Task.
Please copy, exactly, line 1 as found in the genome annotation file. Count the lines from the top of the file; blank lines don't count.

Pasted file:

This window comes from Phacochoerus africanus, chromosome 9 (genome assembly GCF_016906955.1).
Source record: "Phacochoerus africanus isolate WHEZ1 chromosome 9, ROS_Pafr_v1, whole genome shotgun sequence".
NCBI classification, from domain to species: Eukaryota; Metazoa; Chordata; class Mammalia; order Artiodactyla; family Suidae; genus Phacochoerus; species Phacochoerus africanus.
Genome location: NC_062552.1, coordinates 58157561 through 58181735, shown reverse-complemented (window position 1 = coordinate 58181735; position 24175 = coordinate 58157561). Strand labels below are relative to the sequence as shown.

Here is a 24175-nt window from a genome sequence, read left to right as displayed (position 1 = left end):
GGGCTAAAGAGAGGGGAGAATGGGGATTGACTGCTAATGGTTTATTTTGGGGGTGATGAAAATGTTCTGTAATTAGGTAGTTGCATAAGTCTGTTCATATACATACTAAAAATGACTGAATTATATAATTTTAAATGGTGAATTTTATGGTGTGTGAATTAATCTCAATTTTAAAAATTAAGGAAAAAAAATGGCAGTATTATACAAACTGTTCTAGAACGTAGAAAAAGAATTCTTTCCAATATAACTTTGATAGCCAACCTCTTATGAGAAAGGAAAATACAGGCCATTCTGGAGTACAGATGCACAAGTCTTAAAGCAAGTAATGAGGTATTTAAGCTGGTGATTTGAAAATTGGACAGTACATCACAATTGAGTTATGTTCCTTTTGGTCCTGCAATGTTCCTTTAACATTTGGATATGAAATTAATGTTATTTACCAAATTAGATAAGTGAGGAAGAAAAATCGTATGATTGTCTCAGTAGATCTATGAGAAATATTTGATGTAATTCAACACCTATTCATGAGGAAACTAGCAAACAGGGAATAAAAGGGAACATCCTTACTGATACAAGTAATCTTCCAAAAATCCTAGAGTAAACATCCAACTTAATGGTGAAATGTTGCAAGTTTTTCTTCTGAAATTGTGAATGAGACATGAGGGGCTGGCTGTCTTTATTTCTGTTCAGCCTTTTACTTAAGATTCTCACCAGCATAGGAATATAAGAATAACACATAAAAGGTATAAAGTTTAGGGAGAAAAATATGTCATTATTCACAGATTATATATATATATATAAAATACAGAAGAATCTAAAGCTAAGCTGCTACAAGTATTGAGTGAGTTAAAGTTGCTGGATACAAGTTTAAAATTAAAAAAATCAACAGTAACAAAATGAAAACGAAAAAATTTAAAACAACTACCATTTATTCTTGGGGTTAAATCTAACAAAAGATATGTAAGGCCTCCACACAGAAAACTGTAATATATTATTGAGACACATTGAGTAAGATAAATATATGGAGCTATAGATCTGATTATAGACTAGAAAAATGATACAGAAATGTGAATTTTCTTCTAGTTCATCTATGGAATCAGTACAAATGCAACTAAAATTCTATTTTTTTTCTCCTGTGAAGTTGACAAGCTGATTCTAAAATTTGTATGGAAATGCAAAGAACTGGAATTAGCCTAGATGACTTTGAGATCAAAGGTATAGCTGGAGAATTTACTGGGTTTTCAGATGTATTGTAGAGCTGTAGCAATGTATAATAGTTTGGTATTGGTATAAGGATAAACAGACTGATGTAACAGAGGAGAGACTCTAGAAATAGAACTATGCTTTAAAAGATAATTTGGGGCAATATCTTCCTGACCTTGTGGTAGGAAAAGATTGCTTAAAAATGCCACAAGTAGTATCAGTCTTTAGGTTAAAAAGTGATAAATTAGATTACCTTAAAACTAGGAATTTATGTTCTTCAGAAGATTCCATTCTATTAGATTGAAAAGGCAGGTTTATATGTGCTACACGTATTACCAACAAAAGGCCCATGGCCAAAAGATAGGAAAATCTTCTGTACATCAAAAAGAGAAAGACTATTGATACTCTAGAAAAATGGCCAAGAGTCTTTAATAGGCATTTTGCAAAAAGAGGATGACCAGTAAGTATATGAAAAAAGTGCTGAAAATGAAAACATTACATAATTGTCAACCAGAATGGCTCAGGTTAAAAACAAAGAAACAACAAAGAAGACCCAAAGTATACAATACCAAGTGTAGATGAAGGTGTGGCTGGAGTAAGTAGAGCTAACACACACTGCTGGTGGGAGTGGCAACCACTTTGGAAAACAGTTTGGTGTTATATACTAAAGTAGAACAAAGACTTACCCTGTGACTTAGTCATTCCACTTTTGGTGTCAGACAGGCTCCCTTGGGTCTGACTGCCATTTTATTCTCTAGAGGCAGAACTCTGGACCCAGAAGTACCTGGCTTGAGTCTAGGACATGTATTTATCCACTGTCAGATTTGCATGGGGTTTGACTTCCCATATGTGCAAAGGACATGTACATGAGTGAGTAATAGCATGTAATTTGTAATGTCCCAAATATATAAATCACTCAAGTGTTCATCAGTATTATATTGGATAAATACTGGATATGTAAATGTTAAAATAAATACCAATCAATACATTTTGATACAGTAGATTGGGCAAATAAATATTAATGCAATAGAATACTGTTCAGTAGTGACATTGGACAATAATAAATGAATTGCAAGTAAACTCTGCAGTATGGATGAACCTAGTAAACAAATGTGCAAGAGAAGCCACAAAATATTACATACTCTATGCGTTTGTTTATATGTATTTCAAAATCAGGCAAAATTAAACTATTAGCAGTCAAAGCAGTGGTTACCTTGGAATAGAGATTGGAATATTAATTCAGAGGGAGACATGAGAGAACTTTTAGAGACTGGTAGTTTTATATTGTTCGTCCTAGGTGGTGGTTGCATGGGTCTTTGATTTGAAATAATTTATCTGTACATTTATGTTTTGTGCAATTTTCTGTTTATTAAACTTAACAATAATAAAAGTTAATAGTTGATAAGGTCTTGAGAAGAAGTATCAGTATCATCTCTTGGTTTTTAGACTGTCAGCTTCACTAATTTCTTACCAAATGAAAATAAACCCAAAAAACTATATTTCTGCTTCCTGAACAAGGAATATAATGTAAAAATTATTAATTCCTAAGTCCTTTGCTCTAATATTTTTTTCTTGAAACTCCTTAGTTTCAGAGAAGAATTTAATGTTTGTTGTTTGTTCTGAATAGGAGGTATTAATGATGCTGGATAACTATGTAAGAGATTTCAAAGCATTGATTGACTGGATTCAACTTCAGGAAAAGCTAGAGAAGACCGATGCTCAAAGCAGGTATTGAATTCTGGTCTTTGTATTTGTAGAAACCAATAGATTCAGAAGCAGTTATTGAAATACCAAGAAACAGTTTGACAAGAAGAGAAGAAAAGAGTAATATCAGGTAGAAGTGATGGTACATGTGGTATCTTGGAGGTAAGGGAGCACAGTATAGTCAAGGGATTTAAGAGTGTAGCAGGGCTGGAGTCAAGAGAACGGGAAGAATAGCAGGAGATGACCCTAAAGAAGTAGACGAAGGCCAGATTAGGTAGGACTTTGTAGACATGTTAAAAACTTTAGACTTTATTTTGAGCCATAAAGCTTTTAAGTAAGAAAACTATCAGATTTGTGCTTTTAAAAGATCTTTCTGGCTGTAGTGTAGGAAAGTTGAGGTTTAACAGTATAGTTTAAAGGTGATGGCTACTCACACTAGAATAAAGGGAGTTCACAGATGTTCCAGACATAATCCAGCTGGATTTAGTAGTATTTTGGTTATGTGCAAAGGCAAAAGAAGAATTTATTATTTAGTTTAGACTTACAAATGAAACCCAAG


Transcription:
This window comes from Phacochoerus africanus, chromosome 9 (genome assembly GCF_016906955.1).